Unscheduled absenteeism is a chronic problem for U.S. employers—but how significant is the problem? Can absenteeism really impact your bottom line?
The answer is yes.
Employee absenteeism has both a direct and an indirect effect on your cost of doing business. Circadian’s groundbreaking “Shift Work Practices” study estimates that, conservatively, unscheduled absenteeism costs employers $3,600 per hourly employee per year and $2,650 per salaried employee per year.
Similarly, the CDC Foundation estimates that reduced productivity linked to absenteeism costs employers $225.8 billion annually in the United States, or $1,685 per employee.
In addition to these costs, absenteeism can contribute to poorer quality services, safety concerns, an increase in management time spent handling attendance issues, higher overtime pay, and low morale among employees who have to fill in for absent colleagues.
So what’s the solution to this growing concern? Let’s look at what absenteeism is, what causes absenteeism, and how smart employers can prevent it.
What is Absenteeism?
Broadly defined, absenteeism at work refers to more than missed work days. Absenteeism can be any employee behavior that decrease the ability to be productive at work. While sick days, family emergencies, and other unscheduled days off can contribute to the overall problem, employees tend to be more communicative about these kinds of absences. The real issue occurs when employees are “No Call, No Shows” and don’t communicate why they will be absent, leaving management and coworkers to figure out how to cover for them. Other behaviors that also fall under the broad umbrella of absenteeism include:
- Presenteeism, or being physically at work but doing things other than work.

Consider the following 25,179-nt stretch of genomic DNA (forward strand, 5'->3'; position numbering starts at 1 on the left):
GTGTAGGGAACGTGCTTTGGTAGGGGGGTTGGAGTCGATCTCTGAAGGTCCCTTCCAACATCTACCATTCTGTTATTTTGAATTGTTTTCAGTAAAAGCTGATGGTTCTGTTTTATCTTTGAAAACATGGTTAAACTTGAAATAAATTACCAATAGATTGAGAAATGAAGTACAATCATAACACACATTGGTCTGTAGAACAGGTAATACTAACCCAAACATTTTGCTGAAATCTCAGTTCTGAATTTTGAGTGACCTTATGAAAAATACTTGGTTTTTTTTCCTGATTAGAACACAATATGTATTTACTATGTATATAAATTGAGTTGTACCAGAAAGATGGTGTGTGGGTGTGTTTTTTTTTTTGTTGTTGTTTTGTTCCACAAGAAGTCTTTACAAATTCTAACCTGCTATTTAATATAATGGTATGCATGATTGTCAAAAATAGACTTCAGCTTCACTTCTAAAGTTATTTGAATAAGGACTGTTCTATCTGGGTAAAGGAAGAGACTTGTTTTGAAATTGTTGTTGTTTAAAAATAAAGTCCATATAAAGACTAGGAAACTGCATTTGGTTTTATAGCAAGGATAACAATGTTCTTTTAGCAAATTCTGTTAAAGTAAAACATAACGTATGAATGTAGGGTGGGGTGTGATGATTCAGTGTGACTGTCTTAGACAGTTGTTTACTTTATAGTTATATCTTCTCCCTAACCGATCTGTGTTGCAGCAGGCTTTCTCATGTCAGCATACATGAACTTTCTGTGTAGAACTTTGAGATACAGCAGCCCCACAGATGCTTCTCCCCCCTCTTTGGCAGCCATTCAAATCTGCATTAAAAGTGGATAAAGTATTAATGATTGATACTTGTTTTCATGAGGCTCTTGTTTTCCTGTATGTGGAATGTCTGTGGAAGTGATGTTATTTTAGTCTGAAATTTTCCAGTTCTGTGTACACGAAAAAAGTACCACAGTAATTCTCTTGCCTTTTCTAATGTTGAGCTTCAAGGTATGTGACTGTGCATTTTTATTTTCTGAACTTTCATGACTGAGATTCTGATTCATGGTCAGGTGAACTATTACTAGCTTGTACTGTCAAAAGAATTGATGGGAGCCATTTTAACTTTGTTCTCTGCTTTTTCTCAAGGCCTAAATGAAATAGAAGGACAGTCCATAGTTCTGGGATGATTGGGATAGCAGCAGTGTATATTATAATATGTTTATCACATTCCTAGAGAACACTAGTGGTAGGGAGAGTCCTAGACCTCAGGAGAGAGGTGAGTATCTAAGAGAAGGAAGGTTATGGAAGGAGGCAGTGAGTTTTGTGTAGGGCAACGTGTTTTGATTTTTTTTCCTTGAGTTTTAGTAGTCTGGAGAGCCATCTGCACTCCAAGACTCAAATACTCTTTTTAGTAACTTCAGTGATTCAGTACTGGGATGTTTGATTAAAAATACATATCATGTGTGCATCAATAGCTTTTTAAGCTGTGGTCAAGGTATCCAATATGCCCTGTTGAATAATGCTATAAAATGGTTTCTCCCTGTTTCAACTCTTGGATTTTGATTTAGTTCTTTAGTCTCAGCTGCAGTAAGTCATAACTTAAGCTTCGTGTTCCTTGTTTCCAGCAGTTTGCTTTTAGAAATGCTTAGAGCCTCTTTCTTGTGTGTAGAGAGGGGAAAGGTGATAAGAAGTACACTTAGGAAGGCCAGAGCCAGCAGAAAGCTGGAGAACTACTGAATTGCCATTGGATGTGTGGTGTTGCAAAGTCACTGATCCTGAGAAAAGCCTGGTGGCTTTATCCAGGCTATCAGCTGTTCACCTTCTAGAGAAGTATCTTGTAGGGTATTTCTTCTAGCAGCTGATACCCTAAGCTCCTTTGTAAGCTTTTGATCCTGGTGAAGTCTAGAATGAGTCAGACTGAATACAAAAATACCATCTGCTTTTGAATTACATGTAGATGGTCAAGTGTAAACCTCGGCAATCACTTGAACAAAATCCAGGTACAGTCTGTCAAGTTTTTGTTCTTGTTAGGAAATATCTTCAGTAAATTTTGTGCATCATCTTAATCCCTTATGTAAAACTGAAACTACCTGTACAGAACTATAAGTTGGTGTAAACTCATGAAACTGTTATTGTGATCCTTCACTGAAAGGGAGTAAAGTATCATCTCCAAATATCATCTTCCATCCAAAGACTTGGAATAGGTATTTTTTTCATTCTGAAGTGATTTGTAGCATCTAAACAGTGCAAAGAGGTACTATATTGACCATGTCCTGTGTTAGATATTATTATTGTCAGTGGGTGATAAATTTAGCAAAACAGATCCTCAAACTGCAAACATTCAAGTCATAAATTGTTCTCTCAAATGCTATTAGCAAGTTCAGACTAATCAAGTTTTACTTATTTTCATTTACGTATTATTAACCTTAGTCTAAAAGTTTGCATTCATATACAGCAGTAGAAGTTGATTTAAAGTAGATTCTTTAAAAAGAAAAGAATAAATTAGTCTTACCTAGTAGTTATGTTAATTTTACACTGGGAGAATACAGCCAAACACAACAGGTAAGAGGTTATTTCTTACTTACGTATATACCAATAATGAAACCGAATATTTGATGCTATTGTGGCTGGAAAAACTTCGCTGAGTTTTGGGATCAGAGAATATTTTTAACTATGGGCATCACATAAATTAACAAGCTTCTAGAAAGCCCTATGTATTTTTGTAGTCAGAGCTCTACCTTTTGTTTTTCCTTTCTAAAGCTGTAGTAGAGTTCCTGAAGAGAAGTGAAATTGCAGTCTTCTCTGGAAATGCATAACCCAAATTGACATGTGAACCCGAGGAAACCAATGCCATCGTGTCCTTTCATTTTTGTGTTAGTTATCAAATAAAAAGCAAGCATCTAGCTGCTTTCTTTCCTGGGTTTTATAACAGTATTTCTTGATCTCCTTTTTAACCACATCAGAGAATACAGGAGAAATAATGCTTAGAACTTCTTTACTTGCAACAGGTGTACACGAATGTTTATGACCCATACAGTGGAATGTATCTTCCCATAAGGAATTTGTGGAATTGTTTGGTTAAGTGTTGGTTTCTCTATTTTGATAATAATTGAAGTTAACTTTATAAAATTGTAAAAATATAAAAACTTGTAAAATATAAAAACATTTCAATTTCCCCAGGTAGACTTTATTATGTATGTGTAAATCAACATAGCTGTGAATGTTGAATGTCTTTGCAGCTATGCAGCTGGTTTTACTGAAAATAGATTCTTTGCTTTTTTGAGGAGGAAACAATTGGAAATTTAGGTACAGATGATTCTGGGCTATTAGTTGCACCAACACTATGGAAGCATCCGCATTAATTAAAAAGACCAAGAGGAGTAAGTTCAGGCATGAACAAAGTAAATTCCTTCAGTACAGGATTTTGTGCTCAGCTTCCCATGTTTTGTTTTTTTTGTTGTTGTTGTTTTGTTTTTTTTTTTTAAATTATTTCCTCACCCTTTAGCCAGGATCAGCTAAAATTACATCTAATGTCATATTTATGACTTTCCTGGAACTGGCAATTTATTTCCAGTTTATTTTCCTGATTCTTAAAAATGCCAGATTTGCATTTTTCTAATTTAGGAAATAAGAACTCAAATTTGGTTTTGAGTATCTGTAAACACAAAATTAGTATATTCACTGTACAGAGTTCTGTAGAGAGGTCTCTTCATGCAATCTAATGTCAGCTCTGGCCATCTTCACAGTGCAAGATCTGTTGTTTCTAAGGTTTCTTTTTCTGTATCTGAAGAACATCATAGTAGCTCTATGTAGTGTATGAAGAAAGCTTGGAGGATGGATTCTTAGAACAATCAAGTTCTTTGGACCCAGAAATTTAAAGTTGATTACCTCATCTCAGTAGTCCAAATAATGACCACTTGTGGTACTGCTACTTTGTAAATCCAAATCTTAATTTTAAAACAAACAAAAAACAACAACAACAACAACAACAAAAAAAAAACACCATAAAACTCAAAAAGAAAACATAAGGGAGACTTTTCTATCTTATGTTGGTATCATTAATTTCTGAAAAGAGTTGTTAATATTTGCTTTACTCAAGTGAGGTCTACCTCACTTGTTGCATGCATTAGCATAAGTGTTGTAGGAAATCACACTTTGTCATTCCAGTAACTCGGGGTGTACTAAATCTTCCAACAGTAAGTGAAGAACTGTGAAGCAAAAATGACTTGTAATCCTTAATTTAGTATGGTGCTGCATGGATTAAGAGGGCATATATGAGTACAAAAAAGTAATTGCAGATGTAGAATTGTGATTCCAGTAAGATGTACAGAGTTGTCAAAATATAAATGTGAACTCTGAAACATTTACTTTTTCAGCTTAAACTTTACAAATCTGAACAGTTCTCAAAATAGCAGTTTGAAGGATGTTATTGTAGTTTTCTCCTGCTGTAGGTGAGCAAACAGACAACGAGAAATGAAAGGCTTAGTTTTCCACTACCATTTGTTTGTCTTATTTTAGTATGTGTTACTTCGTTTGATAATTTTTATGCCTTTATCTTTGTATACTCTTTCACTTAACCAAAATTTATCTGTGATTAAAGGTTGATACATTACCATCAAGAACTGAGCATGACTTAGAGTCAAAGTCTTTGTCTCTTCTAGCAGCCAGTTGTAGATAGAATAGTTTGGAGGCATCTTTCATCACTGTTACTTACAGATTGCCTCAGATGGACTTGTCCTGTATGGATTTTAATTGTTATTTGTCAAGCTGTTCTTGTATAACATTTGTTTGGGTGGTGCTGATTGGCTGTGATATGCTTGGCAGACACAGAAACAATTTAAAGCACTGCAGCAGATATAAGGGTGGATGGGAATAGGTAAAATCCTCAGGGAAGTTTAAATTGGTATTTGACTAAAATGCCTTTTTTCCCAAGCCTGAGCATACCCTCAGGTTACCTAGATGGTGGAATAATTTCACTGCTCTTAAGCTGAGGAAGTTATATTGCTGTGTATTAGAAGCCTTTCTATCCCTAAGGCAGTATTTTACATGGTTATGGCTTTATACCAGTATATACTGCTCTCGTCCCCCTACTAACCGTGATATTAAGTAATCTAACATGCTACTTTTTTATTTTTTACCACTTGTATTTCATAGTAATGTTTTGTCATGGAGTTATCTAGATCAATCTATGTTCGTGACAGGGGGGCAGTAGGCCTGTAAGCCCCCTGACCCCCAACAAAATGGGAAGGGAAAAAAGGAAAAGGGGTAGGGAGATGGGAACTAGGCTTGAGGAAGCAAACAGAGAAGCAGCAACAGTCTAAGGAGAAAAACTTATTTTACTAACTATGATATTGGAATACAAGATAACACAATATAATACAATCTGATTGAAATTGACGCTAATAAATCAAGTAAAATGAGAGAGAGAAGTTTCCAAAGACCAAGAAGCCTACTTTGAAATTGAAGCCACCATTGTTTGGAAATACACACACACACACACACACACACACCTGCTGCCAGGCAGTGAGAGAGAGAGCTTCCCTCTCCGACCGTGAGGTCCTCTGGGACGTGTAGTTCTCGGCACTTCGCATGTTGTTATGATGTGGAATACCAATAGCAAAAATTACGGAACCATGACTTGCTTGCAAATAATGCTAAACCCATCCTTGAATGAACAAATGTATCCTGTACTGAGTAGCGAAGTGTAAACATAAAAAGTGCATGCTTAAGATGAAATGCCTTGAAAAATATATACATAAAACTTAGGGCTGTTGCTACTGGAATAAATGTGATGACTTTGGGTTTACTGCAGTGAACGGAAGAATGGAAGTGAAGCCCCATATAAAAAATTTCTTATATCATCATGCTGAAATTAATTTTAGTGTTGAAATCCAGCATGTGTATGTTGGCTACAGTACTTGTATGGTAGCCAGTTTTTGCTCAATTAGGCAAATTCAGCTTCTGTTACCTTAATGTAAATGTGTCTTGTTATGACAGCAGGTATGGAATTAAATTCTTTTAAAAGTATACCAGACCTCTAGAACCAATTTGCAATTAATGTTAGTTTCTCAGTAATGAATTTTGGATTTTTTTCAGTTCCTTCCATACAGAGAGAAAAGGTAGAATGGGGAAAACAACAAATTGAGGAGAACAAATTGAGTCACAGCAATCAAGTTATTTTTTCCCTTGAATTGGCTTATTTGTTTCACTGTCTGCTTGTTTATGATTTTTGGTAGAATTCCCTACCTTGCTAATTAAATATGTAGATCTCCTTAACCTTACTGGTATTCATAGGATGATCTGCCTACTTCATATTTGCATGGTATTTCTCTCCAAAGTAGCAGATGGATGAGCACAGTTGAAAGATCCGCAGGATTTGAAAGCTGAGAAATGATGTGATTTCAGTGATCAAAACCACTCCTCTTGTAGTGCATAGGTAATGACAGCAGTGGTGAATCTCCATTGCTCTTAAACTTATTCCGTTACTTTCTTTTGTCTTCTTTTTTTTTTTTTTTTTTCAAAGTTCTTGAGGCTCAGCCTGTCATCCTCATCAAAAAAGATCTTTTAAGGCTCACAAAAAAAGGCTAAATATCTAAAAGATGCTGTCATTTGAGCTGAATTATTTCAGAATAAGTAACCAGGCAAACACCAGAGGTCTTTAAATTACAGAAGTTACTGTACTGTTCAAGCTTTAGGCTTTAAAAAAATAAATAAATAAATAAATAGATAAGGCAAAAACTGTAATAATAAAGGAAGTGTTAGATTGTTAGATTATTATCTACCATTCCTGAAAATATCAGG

- Leavism, or taking off early, coming in late, taking long lunches, running errands during work time, etc.
Both of these practices can dramatically impact a company’s bottom line, but they are much harder to track than missed work days.
The 5 Primary Causes of Absenteeism
There are several underlying reasons why employees might miss work or be less engaged and productive at their workplace—and some are easier to identify and solve than others. Studies and surveys show that most employees miss work for one of the following reasons:
1. Workplace Stress and Burnout
Employees who are feeling overwhelmed or overworked may become less productive at work or decide to avoid the situation altogether by missing a day. Burnout also contributes to absenteeism because stressed employees are more likely to get sick and experience anxiety and depression. Unfortunately, it’s often top employees who experience workplace stress and burnout. To help reduce this problem, regularly review company practices, make sure the workload is fair and evenly distributed, and help employees learn stress management techniques.
2. Low Morale
Employees who feel undervalued, unmotivated, or unchallenged may begin to miss work days or take long lunches. Disengaged employees may also try to fix the situation themselves by seeking other employment, which is another leading cause of absenteeism. The solution is multi-faceted but not complicated. If you want employee loyalty, focus on better internal communication and create more opportunities for growth within the company. Also, make sure all employees feel heard and valued and are able to fully use their skills.
3. Childcare and Family Emergencies
When daycare isn’t an option because your kid has a cold, or when the babysitter falls through, parents often have no choice but to stay home. Some offices choose to address this problem by offering onsite childcare while others accept it as a normal cost of doing business. The key is to have clear absenteeism communication policies in place so your employees know who to notify about their absence. If possible, giving your employees the option to work remotely can also keep productivity and morale high.
4. Illness and Injury
Taking into account the time that employees spend traveling to doctor’s appointments and addressing more serious medical issues, illness and injury are the most common reason for missed time at work. Onsite healthcare and workplace wellness initiatives can both keep your workforce healthier and reduce the time that employees spend seeking care.
5. Job Hunting
If employees are seeking other employment opportunities, they may miss work days in order to go on interviews. They may also spend time at work searching through job listings and submitting resumes. Employees who miss work to job hunt have often been experiencing burnout or low morale for months or even years, but these issues have gone unaddressed. To course correct, offer more professional development opportunities to help employees strengthen their skills and grow with your organization. Committing to your employees in this way can keep them from going anywhere else.